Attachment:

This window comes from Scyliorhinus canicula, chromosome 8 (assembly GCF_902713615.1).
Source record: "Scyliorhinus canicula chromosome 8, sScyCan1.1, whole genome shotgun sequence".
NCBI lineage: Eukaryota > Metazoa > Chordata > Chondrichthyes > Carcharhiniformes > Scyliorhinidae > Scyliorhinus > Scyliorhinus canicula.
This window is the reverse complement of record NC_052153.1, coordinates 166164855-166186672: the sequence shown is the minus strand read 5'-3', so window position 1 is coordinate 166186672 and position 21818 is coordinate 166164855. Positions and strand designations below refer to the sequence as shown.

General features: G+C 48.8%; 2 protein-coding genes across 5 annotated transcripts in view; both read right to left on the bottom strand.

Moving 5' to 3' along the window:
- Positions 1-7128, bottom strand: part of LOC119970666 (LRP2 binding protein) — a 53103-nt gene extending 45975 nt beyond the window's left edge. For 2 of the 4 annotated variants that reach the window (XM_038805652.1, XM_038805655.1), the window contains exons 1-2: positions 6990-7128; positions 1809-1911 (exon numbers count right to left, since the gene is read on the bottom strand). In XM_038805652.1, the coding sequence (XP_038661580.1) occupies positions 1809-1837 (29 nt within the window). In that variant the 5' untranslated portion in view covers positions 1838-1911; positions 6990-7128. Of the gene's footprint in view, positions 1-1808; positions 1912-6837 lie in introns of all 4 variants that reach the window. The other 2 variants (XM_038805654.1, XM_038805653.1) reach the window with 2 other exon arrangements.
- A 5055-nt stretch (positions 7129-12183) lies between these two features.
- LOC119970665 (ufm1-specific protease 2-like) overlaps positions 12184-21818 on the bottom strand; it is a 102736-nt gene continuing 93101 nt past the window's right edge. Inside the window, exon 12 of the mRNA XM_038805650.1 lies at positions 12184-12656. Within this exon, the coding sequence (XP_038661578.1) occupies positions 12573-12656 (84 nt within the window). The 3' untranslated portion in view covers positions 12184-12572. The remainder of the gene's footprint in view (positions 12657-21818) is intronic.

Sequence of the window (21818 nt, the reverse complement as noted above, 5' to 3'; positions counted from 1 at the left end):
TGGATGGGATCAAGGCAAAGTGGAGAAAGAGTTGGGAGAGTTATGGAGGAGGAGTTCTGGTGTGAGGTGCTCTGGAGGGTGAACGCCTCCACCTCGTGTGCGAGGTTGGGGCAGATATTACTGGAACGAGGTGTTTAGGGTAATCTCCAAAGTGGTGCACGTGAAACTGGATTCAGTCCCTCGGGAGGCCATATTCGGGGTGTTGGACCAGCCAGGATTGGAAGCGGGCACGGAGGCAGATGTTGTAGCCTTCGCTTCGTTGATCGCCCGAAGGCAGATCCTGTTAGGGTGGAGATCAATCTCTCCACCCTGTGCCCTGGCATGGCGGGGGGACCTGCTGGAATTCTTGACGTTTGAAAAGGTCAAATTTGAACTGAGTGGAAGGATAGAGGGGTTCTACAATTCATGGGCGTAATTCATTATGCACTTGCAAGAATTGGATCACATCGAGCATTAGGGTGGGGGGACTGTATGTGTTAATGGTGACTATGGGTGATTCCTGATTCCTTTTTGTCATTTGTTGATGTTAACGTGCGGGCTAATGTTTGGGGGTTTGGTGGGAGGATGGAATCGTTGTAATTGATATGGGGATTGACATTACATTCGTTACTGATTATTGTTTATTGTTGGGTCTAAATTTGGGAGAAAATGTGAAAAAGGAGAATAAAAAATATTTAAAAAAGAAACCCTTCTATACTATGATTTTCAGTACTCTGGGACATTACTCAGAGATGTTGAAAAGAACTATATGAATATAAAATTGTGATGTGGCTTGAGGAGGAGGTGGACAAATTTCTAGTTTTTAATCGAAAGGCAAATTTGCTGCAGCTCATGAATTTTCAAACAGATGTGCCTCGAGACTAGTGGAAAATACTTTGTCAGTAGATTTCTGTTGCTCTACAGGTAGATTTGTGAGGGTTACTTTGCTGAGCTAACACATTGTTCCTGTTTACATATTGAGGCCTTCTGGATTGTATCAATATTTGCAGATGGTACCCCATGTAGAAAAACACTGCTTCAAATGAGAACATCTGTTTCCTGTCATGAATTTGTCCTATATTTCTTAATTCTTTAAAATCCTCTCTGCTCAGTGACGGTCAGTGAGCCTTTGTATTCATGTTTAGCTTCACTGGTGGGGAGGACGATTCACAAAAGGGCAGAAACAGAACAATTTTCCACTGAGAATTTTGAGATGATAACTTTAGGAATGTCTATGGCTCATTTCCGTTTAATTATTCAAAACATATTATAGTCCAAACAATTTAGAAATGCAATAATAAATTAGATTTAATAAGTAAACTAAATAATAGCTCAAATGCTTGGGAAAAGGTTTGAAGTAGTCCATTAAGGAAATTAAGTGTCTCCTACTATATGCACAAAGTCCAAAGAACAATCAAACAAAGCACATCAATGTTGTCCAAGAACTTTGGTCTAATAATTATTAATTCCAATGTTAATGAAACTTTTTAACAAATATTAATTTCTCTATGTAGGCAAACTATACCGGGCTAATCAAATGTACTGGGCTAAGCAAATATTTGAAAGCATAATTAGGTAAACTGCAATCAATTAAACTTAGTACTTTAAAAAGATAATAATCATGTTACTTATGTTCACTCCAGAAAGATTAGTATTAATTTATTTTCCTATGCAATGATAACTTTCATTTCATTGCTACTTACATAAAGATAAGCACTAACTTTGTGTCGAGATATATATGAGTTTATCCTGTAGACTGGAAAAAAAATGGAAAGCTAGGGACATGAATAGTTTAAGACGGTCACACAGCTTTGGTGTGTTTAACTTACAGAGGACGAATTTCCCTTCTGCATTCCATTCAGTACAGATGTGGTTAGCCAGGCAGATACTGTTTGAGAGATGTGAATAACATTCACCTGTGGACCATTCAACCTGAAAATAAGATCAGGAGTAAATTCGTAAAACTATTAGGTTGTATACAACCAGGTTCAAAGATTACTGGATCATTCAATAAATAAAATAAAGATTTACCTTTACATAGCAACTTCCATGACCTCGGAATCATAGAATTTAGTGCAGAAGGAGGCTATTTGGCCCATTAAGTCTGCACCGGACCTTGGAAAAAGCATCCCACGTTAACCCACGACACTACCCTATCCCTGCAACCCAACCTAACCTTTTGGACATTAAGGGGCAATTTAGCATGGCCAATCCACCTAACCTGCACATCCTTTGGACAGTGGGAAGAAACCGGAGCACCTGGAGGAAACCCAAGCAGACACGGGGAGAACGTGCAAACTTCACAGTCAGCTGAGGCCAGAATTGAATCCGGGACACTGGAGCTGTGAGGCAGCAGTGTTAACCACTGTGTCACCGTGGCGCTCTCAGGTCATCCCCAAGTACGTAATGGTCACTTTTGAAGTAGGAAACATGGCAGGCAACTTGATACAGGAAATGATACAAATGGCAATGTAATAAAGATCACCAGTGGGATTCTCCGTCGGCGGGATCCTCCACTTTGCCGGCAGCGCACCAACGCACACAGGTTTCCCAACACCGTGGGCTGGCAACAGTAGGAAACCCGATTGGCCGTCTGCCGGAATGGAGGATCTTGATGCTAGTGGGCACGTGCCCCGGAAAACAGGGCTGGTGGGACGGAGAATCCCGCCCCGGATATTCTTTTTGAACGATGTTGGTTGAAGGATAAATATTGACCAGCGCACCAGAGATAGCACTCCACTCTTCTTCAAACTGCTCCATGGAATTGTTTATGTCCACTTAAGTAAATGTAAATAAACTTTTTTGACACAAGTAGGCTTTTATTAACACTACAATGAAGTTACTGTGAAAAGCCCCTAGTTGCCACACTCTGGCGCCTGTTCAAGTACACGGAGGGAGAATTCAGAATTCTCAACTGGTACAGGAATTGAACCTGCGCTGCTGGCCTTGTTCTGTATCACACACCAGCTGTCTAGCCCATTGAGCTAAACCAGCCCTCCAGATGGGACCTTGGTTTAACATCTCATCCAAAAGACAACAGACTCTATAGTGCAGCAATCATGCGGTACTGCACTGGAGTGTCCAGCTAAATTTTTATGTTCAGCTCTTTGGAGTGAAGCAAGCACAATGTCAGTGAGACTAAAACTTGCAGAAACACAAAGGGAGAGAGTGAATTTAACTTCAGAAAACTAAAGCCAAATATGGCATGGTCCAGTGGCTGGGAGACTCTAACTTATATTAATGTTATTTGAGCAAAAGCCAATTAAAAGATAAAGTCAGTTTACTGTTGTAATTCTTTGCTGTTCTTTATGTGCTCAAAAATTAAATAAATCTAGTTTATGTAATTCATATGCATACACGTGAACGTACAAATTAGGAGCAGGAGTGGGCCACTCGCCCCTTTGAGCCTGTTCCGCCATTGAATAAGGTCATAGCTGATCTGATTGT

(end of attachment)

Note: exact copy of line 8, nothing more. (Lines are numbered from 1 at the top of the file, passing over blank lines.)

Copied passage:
- A 5055-nt stretch (positions 7129-12183) lies between these two features.